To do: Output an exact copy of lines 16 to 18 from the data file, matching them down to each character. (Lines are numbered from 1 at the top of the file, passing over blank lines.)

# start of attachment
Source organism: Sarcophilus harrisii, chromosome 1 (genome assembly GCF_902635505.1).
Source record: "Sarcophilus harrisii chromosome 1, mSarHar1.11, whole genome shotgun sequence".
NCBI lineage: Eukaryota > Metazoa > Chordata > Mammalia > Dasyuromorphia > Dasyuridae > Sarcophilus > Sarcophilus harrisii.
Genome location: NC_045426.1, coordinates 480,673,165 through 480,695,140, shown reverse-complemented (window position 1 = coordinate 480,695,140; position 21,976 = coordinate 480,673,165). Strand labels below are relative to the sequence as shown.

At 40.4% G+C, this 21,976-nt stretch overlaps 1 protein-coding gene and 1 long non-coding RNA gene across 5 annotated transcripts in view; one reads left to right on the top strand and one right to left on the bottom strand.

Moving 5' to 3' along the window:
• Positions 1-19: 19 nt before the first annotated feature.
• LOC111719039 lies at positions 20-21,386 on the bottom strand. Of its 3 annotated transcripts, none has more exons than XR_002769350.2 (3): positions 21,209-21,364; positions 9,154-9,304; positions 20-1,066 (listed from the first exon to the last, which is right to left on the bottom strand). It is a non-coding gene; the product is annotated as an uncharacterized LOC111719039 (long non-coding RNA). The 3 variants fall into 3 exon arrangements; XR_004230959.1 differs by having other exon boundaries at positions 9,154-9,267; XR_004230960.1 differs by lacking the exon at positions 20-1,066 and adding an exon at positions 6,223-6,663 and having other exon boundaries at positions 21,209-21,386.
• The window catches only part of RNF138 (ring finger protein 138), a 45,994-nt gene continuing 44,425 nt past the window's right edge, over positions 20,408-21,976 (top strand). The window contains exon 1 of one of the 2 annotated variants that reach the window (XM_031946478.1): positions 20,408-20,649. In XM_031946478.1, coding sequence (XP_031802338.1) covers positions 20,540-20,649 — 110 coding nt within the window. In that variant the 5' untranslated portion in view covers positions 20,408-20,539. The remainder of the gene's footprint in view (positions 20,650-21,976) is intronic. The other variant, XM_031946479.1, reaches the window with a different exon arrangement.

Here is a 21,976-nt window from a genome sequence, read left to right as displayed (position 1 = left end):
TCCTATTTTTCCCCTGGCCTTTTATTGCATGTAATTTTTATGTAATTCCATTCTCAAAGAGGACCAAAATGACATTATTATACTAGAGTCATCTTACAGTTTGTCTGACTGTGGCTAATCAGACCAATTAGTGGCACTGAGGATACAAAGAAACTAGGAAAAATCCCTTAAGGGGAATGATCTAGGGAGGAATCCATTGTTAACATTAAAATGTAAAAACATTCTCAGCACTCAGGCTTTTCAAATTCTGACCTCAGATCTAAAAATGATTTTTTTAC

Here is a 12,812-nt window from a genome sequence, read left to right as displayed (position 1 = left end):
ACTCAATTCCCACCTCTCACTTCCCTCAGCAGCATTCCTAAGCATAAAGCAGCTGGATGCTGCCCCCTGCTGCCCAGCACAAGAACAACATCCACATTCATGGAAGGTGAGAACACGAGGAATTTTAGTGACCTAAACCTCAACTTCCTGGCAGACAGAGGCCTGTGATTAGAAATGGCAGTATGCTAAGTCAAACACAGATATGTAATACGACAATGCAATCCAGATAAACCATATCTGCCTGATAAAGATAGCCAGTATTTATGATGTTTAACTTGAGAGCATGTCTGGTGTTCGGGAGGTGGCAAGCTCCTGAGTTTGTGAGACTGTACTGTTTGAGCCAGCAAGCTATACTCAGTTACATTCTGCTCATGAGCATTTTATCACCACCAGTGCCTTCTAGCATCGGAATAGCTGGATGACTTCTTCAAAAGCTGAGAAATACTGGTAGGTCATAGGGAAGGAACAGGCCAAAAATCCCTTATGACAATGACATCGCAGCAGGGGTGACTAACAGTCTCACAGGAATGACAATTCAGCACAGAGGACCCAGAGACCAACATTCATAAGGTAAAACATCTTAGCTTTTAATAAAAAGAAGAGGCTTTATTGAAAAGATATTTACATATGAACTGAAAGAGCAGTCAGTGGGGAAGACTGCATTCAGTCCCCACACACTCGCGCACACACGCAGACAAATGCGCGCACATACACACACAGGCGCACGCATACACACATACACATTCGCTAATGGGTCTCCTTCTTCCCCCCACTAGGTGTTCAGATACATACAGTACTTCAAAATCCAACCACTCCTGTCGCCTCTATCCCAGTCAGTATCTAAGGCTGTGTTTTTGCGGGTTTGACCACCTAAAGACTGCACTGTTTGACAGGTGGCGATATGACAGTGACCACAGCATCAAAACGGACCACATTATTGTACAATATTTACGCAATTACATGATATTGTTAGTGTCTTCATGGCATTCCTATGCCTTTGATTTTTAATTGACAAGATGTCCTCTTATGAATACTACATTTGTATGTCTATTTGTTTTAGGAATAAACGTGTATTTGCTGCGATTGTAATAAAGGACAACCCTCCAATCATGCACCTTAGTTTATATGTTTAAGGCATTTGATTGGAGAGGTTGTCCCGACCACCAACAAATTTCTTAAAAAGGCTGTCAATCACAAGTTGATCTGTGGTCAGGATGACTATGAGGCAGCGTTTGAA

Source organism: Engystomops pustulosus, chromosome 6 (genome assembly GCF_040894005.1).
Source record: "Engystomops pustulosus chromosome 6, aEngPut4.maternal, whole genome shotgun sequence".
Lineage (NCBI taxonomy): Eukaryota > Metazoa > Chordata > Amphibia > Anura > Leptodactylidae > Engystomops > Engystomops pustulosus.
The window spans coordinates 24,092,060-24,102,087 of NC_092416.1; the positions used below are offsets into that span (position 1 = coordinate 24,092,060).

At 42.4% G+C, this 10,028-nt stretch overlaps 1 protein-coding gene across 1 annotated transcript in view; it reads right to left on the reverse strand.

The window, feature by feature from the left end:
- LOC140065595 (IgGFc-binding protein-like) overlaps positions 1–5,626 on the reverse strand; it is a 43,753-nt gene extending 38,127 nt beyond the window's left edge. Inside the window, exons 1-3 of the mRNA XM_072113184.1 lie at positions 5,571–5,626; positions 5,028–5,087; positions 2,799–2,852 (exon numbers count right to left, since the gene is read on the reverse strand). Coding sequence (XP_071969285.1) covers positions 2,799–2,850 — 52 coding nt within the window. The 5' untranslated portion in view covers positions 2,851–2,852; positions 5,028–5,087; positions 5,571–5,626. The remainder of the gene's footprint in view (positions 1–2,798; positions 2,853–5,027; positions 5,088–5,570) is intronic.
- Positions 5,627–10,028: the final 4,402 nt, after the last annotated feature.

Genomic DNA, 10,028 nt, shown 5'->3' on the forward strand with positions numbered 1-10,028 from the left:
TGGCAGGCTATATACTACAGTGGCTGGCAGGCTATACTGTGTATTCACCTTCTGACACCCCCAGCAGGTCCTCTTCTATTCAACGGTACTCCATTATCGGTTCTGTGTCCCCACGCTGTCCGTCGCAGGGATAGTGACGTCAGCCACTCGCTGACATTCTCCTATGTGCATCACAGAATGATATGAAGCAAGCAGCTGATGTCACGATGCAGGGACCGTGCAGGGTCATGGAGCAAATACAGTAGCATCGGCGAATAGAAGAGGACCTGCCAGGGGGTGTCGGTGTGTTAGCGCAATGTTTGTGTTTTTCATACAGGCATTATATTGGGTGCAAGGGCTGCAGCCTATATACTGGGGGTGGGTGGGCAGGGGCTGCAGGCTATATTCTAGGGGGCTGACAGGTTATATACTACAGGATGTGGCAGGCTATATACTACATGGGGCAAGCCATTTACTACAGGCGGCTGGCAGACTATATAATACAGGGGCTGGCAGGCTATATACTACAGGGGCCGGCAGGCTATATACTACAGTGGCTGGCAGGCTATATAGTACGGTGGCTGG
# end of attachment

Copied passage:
Lineage (NCBI taxonomy): Eukaryota > Metazoa > Chordata > Amphibia > Anura > Leptodactylidae > Engystomops > Engystomops pustulosus.
The window spans coordinates 24,092,060-24,102,087 of NC_092416.1; the positions used below are offsets into that span (position 1 = coordinate 24,092,060).

At 42.4% G+C, this 10,028-nt stretch overlaps 1 protein-coding gene across 1 annotated transcript in view; it reads right to left on the reverse strand.